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How do I call a private method in this type of parent class? What I have done is an ugly peice of code but it works though I don't think it's a real solution.

Would really appreciate some advice on how this is done. I have looked to find solution but non that have given me some clarity on the matter.

    public abstract class Car {

         public void passItOn(int a) {

                takesVariable(a);

         }
    private void takesVariable(int a) {

         //Process the variables
    }

the child:

     public abstract class Wheel extends Car {

     boolean a = anotherMethod();
        if(value() != a) {
          passItOn(a);
        }

     }

There is some issue with my accaptance rate but I am on it! All will give + marks for replies!!!

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6  
What's the point of having your method private if you want to use them? Better use protected, if you want them to be used in derived class. –  Rohit Jain Dec 18 '12 at 16:16
    
use protected access modifier instead of private. Though your question isn't clear. –  Amar Dec 18 '12 at 16:18
    
I agree with Rohit, if there is a reason not to do it -and why would there be one!-, I think your solution is ok –  Ahmad Y. Saleh Dec 18 '12 at 16:19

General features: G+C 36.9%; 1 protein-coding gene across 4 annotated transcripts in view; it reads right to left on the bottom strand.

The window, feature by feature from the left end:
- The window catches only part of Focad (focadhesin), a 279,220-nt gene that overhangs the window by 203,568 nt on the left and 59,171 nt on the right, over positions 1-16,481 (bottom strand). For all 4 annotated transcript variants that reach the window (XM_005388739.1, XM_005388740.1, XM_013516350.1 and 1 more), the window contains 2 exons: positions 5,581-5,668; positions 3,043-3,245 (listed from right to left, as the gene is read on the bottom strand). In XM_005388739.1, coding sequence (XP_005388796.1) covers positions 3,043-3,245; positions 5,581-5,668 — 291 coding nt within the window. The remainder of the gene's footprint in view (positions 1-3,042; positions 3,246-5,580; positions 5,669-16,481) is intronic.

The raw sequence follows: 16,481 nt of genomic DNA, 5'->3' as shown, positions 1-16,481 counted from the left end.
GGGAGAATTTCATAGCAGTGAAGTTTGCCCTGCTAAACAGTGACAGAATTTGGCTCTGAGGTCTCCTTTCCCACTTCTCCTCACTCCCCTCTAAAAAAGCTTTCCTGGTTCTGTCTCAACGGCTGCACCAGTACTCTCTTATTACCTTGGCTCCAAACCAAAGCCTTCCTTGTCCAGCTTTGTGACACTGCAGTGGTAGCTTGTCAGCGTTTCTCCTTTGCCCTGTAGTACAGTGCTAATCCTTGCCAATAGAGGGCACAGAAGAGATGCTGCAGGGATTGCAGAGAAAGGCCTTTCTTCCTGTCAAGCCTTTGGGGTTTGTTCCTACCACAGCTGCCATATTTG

protected works like a charm! Thanks a million! i knew there was something i was overlooking. I humble bow to your kung-fu! –  user1501127 Dec 18 '12 at 16:22
1  
as for your acceptance rate, for that you just need to 'accept' an answer to your questions, not just keep on posting questions without bothering to accept an answer. meta.stackexchange.com/questions/5234/… –  Amar Dec 18 '12 at 16:29

5 Answers 5

up vote 5 down vote accepted

Accessing a private field/method is possible using reflection if the security manager allows it, but strongly discouraged.

Private methods are private for a reason. If you have access to the base class, making the method protected is a far better solution.

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Private methods are not inherited, and so cannot be called. If you really want to have access to this method, change its access modifier keyword (protected or public).

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+1 you can only call private methods for classes in the same Java file with the same outer class. Otherwise private means only this class. –  Peter Lawrey Dec 18 '12 at 16:40

Do this if you are fine with making it protected:

public class BaseClass {
    protected void whatever() {}
}

Or this if you want to keep it private for some reason, and it will also give your base class more control over how/when "whatever" is used:

public class BaseClass {
    private void whatever() {}
    protected void doWhatever() {
        if(!forSomeReasonDoNotWantThisToBeUsed()) {        
            whatever();
        }
    }
}
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Make it protected if you want to reach it from subclasses.

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There is absolute no way this can be done. You cannot call a private method of a class from any other class(be it the extending class). It can only be accessed inside that class itself. There is a reason it is said to be private.

If you want it to be accessed by only the extending classes an not the outside world then use protected access modifier for your function.

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